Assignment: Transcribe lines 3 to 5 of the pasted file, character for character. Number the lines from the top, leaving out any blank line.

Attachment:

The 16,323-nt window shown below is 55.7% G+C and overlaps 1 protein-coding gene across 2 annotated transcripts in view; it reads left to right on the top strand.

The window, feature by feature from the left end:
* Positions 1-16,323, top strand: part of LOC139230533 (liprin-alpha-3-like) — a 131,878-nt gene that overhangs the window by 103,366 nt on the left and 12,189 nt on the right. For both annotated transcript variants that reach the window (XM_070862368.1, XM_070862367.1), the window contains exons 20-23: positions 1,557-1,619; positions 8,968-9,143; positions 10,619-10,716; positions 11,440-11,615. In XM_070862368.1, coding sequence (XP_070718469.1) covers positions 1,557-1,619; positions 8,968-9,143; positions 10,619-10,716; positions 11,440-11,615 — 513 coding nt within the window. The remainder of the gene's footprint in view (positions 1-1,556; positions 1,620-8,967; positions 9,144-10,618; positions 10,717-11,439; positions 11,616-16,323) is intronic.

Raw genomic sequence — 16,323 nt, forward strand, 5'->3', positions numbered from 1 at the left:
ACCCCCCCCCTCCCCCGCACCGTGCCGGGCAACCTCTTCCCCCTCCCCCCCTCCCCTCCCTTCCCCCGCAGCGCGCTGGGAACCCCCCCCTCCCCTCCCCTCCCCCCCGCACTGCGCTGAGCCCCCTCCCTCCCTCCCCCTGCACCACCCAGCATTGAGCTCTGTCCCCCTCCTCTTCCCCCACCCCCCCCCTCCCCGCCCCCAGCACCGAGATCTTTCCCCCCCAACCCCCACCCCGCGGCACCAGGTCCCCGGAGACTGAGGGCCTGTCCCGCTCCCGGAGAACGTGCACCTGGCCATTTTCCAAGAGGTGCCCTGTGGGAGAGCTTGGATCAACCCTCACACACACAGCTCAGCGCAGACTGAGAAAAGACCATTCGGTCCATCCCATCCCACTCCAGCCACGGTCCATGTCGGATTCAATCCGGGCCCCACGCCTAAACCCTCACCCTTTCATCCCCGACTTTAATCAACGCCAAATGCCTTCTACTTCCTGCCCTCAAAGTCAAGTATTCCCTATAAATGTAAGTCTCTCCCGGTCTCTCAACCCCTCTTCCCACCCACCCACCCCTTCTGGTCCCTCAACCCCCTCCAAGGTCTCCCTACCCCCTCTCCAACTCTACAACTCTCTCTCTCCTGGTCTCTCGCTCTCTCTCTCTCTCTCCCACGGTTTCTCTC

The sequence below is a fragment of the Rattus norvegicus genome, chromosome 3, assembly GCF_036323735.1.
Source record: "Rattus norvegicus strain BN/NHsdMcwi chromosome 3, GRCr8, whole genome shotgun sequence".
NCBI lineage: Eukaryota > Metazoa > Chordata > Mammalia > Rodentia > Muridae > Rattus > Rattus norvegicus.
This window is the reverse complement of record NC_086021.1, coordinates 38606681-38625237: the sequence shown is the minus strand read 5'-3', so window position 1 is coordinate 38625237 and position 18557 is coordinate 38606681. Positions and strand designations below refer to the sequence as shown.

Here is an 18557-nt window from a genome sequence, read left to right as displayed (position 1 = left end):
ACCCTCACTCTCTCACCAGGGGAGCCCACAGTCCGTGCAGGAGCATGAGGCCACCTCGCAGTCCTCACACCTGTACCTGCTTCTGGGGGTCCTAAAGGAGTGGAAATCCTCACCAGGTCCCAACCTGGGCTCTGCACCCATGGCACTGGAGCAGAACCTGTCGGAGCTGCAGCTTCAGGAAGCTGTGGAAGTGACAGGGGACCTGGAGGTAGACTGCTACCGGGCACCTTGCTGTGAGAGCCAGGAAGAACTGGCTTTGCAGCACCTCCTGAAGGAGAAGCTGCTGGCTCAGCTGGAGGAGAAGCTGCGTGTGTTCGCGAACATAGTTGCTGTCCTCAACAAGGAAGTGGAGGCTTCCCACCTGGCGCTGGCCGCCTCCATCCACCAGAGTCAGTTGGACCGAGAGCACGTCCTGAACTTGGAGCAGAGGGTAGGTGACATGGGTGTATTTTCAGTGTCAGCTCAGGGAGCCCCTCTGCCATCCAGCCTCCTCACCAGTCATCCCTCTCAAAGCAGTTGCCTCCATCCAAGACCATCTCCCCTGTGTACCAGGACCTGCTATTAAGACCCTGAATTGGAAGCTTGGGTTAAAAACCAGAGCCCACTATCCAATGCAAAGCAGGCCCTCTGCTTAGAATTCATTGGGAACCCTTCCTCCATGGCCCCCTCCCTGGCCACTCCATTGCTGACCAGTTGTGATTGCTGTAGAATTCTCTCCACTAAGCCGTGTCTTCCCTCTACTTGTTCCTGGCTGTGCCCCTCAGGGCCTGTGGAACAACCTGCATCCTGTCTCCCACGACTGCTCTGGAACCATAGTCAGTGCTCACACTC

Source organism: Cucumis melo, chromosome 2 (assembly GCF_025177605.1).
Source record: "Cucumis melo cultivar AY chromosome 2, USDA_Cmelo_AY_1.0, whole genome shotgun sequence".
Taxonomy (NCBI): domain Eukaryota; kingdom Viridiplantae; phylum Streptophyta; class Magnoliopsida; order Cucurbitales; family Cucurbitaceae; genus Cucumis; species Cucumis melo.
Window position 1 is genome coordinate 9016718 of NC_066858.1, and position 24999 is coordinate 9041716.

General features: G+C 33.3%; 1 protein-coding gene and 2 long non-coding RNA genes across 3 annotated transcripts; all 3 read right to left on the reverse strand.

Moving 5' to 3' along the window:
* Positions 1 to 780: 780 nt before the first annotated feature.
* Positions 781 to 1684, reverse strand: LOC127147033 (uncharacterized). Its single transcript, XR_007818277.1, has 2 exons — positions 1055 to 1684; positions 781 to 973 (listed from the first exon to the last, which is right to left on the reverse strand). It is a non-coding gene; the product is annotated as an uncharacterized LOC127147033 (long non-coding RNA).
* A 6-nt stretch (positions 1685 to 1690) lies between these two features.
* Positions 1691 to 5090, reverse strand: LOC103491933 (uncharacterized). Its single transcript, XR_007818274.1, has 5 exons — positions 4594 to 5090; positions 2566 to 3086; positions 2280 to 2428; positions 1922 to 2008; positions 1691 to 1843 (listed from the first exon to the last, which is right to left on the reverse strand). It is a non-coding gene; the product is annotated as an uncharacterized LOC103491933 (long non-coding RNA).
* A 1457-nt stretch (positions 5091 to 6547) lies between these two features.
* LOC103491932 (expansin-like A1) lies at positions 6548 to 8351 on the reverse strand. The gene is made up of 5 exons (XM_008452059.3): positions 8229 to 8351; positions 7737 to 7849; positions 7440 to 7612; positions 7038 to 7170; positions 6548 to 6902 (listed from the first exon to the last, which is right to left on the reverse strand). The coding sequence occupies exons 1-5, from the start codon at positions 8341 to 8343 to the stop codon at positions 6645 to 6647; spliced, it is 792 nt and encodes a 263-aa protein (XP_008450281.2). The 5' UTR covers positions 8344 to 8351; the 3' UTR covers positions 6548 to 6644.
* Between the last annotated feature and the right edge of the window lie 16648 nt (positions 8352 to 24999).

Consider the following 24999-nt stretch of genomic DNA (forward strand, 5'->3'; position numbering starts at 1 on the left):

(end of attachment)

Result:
* Positions 1-16,323, top strand: part of LOC139230533 (liprin-alpha-3-like) — a 131,878-nt gene that overhangs the window by 103,366 nt on the left and 12,189 nt on the right. For both annotated transcript variants that reach the window (XM_070862368.1, XM_070862367.1), the window contains exons 20-23: positions 1,557-1,619; positions 8,968-9,143; positions 10,619-10,716; positions 11,440-11,615. In XM_070862368.1, coding sequence (XP_070718469.1) covers positions 1,557-1,619; positions 8,968-9,143; positions 10,619-10,716; positions 11,440-11,615 — 513 coding nt within the window. The remainder of the gene's footprint in view (positions 1-1,556; positions 1,620-8,967; positions 9,144-10,618; positions 10,717-11,439; positions 11,616-16,323) is intronic.

Raw genomic sequence — 16,323 nt, forward strand, 5'->3', positions numbered from 1 at the left:
ACCCCCCCCCTCCCCCGCACCGTGCCGGGCAACCTCTTCCCCCTCCCCCCCTCCCCTCCCTTCCCCCGCAGCGCGCTGGGAACCCCCCCCTCCCCTCCCCTCCCCCCCGCACTGCGCTGAGCCCCCTCCCTCCCTCCCCCTGCACCACCCAGCATTGAGCTCTGTCCCCCTCCTCTTCCCCCACCCCCCCCCTCCCCGCCCCCAGCACCGAGATCTTTCCCCCCCAACCCCCACCCCGCGGCACCAGGTCCCCGGAGACTGAGGGCCTGTCCCGCTCCCGGAGAACGTGCACCTGGCCATTTTCCAAGAGGTGCCCTGTGGGAGAGCTTGGATCAACCCTCACACACACAGCTCAGCGCAGACTGAGAAAAGACCATTCGGTCCATCCCATCCCACTCCAGCCACGGTCCATGTCGGATTCAATCCGGGCCCCACGCCTAAACCCTCACCCTTTCATCCCCGACTTTAATCAACGCCAAATGCCTTCTACTTCCTGCCCTCAAAGTCAAGTATTCCCTATAAATGTAAGTCTCTCCCGGTCTCTCAACCCCTCTTCCCACCCACCCACCCCTTCTGGTCCCTCAACCCCCTCCAAGGTCTCCCTACCCCCTCTCCAACTCTACAACTCTCTCTCTCCTGGTCTCTCGCTCTCTCTCTCTCTCTCCCACGGTTTCTCTC